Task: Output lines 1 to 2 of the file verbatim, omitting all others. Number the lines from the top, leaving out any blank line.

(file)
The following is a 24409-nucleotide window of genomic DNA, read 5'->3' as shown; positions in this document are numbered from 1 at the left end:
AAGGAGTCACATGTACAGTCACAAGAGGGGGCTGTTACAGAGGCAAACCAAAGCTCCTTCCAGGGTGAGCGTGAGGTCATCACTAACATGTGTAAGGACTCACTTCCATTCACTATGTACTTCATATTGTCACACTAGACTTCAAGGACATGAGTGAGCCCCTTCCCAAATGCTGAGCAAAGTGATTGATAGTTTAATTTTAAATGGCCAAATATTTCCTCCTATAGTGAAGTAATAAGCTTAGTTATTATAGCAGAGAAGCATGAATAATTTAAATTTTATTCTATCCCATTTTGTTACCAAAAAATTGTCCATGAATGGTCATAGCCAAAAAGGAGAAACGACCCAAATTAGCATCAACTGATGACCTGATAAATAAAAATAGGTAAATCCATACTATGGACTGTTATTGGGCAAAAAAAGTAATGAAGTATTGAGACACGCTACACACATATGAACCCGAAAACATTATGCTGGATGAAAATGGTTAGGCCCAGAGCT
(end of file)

The following is a 24409-nucleotide window of genomic DNA, read 5'->3' as shown; positions in this document are numbered from 1 at the left end:
AAGGAGTCACATGTACAGTCACAAGAGGGGGCTGTTACAGAGGCAAACCAAAGCTCCTTCCAGGGTGAGCGTGAGGTCATCACTAACATGTGTAAGGACTCACTTCCATTCACTATGTACTTCATATTGTCACACTAGACTTCAAGGACATGAGTGAGCCCCTTCCCAAATGCTGAGCAAAGTGATTGATAGTTTAATTTTAAATGGCCAAATATTTCCTCCTATAGTGAAGTAATAAGCTTAGTTATTATAGCAGAGAAGCATGAATAATTTAAATTTTATTCTATCCCATTTTGTTACCAAAAAATTGTCCATGAATGGTCATAGCCAAAAAGGAGAAACGACCCAAATTAGCATCAACTGATGACCTGATAAATAAAAATAGGTAAATCCATACTATGGACTGTTATTGGGCAAAAAAAGTAATGAAGTATTGAGACACGCTACACACATATGAACCCGAAAACATTATGCTGGATGAAAATGGTTAGGCCCAGAGCT